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‘Your husband was mine too’: Aunt and niece in court over Sh100m property

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A Sh100 million property dispute turned dramatic on Tuesday, July 27, when a 74-year-old woman in Nakuru accused her 51-year-old niece of eloping with her (aunt’s) husband.

Susan Nyambura claims she adopted her niece, Lucy Wanjiku, in the 1970s after learning that she (Nyambura) was unable to bear children.

The two are embroiled in a Sh100 million property row following the death of Nyambura’s husband, Joseph Leitmann, a German national.

Both aunt and niece are claiming they were legally married to Leitmann, who died on August 3, 2001 aged 75.

Nyambura got married to Leitmann in the 1960s under Kikuyu customary rites.

Wanjiku also produced in court documents indicating she got married to Leitmann on June 30, 1995. At the time, Leitmann was 69 years old and Wanjiku, 28.

Leitmann died while owning property worth at least Sh100 million.

His property included rental houses, 5,178 acres of land in Subukia, a hotel, several motor vehicles, his Nakuru residence, drilling equipment store, 2,000 shares in Ukingoni Farm Limited, among others.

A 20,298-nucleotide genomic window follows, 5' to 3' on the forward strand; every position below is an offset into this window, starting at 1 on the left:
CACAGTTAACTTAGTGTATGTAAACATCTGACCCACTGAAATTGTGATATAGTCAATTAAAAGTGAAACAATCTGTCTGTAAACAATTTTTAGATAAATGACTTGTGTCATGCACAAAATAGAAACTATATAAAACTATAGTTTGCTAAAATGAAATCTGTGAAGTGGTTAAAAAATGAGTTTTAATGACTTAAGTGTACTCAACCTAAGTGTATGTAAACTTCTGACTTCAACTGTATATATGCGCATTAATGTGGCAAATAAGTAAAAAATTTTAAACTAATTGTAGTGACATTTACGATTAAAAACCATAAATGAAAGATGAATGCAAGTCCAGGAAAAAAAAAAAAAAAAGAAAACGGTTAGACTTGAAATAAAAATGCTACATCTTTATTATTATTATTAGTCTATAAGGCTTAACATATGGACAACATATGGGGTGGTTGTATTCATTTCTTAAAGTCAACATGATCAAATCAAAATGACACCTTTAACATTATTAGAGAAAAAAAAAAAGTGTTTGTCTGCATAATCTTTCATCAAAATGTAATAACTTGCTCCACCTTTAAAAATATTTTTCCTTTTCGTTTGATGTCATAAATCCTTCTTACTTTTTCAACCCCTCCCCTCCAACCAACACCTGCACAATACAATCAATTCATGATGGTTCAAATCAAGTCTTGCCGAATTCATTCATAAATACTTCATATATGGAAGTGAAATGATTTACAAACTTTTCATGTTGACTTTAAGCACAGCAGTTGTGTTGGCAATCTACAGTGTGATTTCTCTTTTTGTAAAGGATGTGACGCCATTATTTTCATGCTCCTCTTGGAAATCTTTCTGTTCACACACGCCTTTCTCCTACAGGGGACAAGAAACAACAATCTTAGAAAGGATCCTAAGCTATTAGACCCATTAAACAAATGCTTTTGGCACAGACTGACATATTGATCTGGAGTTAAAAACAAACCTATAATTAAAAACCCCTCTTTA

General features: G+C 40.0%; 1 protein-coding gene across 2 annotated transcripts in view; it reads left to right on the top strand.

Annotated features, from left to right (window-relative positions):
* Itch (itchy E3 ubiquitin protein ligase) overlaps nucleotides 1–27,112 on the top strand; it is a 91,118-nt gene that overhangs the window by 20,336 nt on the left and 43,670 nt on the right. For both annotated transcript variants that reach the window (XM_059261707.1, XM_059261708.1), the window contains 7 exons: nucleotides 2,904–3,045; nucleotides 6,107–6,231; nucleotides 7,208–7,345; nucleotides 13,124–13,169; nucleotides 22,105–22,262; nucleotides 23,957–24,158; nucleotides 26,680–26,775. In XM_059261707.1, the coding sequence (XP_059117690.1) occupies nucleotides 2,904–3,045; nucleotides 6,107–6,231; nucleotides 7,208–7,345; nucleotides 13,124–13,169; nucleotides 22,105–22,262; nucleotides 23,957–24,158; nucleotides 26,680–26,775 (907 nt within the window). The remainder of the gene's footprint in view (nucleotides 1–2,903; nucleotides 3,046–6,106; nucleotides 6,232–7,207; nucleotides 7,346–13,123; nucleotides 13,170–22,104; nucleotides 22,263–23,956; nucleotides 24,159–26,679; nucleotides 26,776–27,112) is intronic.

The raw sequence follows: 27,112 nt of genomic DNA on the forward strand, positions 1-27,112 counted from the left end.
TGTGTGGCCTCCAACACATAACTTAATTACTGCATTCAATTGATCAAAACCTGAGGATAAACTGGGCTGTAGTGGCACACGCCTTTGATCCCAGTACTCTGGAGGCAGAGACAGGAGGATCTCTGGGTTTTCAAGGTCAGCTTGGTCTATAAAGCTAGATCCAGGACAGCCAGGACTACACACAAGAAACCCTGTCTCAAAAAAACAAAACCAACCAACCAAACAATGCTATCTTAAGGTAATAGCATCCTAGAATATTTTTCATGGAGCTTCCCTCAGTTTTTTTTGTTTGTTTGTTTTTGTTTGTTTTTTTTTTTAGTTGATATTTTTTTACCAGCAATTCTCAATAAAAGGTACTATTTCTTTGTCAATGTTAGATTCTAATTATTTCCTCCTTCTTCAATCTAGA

Nyambura said her niece, Wanjiku, disinherited her of Leitmann’s property and took sole ownership of the wealth.

Nyambura told Nakuru High Court judge, Hillary Chemitei, that Wanjiku “took advantage of her generosity to enter into a relationship with her (Nyambura’s) husband”.

She said she took Wanjiku in when she was young due to her (Nyambura’s) inability to conceive.

“When Wanjiku joined high school, she started having an intimate relationship with my husband. I didn’t take the rumours seriously until she got married to my spouse,” Nyambura told Justice Chemitei.

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The 74-year-old woman wants the courts to revoke letters of property administration given to Wanjiku, saying she too was married to Leitmann and even had two children together.

“My spouse divorced me. I was, therefore, forced to vacate my matrimonial home. My niece, thereafter, moved in,” said Nyambura.

She further accuses Wanjiku of abandoning Leitmann and relocating to the United States.

“She only resurfaced after his death,” said Nyambura, adding: “Leitmann apologised to me after Wanjiku left him. He and I were in the process of reuniting when he died.”

According to Nyambura, Wanjiku returned to Kenya in late 2001 and “forcefully” took control of Leitmann’s property.

“My efforts to reach out to my niece were met with threats, actual violence and I was forced to live in the servant’s quarters,” she testified.

Nyambura told the court that she played an important role in acquisition of Leitmann’s wealth that was valued at Sh100 million as of November 2001.

She wants the court to revoke a grant of administration issued to Wanjiku on July 26, 2016.

She also wants the court to stop Wanjiku from evicting her from the deceased’s estate.

The hearing will continue on November 10, 2021.

By The Standard

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